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Relativistic momentum

  1. Feb 7, 2006 #1
    I am having trouble with getting the right answer for this problem that is pretty simple and it is driving me insane.

    You start out with a pion that decays into 2 photons that split at an angle theta in opposite directions from the original pion.

    The velocity v of the pion is 2.977*10^8 m/s, with a mass m of 135 MeV.

    If E is the pions energy and E1 and E2 are the photons energy then we have:
    With E1=E1/c, E2=E2/c

    and so for momentum we have[tex] (P1-P2)Sin[\theta]=0[/tex] so we get [tex]P1=P2 so E1=E2[/tex]

    So we can write [tex]2(P1+P2)Cos[\theta]=Ppion[/tex]

    Now we can write [tex]2E/C*Cos[\theta]=\gamma*m*v[/tex]

    Which reduces to [tex]Cos[\theta]=\gamma[/tex]*m*v*c/2E but this does not give me the correct angle :( The correct angle should be 6.79 degrees for each photon but as you can see from my equation since v=2.977 I get [tex]Cos[\theta]=1/2(about)[/tex], can anyone find my problem before I go insane? Thanks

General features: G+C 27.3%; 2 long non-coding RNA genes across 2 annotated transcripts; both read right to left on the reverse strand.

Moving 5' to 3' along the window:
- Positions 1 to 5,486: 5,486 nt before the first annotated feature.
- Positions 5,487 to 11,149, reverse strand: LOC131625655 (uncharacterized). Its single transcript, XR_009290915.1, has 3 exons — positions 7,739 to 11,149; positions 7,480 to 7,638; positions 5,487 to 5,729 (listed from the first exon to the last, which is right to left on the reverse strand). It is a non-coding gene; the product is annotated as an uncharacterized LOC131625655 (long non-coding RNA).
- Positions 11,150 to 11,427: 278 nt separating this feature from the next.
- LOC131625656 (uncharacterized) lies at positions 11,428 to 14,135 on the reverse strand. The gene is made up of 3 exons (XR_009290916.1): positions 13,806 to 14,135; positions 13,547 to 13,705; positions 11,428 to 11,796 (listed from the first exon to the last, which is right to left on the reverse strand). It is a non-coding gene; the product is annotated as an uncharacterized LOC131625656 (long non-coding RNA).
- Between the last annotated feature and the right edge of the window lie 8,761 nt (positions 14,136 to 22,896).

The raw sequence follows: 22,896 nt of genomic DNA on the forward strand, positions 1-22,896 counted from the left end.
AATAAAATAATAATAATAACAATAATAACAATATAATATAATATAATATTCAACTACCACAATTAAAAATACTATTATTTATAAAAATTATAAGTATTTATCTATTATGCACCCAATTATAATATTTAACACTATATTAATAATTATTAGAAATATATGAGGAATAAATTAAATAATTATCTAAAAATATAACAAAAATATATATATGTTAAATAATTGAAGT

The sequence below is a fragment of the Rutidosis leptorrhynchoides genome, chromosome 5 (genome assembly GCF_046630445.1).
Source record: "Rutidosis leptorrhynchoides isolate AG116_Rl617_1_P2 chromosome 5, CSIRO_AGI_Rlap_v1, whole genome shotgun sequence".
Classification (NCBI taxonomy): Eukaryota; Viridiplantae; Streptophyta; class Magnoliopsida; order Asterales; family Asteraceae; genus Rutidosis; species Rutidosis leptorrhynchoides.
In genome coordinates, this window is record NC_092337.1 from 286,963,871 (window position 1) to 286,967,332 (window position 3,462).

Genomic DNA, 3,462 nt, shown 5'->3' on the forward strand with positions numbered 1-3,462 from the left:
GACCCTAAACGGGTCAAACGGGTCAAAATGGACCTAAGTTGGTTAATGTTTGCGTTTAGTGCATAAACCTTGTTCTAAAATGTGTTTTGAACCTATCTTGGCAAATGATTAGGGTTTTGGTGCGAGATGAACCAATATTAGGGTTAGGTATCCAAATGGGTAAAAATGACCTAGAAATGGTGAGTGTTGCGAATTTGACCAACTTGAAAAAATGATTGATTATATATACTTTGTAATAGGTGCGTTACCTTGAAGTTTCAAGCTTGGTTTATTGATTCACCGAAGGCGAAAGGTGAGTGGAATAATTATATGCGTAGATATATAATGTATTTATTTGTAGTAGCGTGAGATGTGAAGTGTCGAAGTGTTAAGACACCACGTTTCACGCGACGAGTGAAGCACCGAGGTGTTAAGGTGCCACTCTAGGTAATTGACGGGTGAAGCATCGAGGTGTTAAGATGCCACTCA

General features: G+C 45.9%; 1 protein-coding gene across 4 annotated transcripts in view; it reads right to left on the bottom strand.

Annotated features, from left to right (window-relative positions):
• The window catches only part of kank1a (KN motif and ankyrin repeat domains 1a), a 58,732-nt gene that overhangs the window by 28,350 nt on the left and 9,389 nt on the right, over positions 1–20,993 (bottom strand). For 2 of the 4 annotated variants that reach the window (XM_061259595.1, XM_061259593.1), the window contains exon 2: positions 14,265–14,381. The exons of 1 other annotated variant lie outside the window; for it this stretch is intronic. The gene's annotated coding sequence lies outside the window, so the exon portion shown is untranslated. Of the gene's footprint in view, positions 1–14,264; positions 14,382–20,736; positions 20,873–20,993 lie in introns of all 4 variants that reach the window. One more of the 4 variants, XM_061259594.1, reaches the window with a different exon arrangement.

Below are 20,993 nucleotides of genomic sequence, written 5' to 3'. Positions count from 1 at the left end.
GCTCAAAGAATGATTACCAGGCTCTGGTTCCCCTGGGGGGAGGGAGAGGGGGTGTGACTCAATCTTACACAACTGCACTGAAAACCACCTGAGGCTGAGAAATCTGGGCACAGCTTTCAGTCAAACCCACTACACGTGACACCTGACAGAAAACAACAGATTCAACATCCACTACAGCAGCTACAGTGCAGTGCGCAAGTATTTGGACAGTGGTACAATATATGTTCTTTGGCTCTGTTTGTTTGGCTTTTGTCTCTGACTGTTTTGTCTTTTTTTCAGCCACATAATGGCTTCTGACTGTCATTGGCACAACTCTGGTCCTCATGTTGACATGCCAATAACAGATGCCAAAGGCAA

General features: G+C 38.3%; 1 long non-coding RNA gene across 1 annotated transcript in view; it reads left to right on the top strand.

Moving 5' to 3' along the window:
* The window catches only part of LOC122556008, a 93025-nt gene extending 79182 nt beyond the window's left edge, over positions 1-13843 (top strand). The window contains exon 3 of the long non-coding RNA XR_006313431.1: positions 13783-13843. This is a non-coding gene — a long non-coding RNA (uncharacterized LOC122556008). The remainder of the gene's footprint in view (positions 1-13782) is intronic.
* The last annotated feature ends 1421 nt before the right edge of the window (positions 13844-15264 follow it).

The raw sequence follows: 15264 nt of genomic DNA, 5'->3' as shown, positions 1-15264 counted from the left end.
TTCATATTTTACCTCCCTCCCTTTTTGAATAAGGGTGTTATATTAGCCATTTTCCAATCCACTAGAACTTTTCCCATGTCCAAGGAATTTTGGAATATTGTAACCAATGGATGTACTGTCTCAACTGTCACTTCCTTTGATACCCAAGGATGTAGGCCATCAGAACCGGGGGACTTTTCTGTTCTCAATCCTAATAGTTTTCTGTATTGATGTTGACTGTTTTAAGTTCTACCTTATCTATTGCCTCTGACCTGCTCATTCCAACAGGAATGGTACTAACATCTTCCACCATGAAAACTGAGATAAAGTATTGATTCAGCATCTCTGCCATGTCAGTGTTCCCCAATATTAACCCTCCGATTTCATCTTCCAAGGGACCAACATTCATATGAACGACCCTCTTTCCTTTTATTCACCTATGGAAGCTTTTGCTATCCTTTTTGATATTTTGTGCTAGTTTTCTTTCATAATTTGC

Last edited: Feb 7, 2006
  2. jcsd
  3. Feb 8, 2006 #2

    Meir Achuz

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    E=m\gamma, not mv\gamma.
    Just write p/E=v/c=(2k\cos\theta)/(2k).
  4. Feb 8, 2006 #3
    Thanks, the book does it similar to how you solve it, but I like to be able to solve things in a way that I will remember on a test just in case I can't find the easy way. Thanks, I figured it was something stupid like that.
    Last edited: Feb 8, 2006
  5. Feb 9, 2006 #4

    Meir Achuz

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    The easy way is easier to remember. Physics is finding the easy way.
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